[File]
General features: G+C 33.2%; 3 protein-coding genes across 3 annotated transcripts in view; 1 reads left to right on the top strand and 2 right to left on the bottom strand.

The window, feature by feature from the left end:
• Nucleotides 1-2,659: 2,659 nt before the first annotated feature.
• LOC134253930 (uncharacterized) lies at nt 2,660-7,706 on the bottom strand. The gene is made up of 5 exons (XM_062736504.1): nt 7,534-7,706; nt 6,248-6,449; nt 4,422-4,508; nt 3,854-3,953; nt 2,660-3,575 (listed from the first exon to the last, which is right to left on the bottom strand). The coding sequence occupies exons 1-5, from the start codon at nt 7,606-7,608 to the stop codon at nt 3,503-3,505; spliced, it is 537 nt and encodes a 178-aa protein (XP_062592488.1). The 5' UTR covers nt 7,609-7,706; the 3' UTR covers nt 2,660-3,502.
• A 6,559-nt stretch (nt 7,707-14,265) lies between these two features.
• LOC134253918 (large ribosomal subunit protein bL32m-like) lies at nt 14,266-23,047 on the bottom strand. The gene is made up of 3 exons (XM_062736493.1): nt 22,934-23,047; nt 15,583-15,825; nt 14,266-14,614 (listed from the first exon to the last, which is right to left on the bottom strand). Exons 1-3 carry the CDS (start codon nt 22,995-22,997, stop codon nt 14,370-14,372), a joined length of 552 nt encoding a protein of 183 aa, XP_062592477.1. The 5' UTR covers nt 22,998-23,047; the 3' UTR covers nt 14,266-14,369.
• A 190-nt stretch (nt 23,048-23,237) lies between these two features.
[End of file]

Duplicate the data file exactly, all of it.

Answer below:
General features: G+C 33.2%; 3 protein-coding genes across 3 annotated transcripts in view; 1 reads left to right on the top strand and 2 right to left on the bottom strand.

The window, feature by feature from the left end:
• Nucleotides 1-2,659: 2,659 nt before the first annotated feature.
• LOC134253930 (uncharacterized) lies at nt 2,660-7,706 on the bottom strand. The gene is made up of 5 exons (XM_062736504.1): nt 7,534-7,706; nt 6,248-6,449; nt 4,422-4,508; nt 3,854-3,953; nt 2,660-3,575 (listed from the first exon to the last, which is right to left on the bottom strand). The coding sequence occupies exons 1-5, from the start codon at nt 7,606-7,608 to the stop codon at nt 3,503-3,505; spliced, it is 537 nt and encodes a 178-aa protein (XP_062592488.1). The 5' UTR covers nt 7,609-7,706; the 3' UTR covers nt 2,660-3,502.
• A 6,559-nt stretch (nt 7,707-14,265) lies between these two features.
• LOC134253918 (large ribosomal subunit protein bL32m-like) lies at nt 14,266-23,047 on the bottom strand. The gene is made up of 3 exons (XM_062736493.1): nt 22,934-23,047; nt 15,583-15,825; nt 14,266-14,614 (listed from the first exon to the last, which is right to left on the bottom strand). Exons 1-3 carry the CDS (start codon nt 22,995-22,997, stop codon nt 14,370-14,372), a joined length of 552 nt encoding a protein of 183 aa, XP_062592477.1. The 5' UTR covers nt 22,998-23,047; the 3' UTR covers nt 14,266-14,369.
• A 190-nt stretch (nt 23,048-23,237) lies between these two features.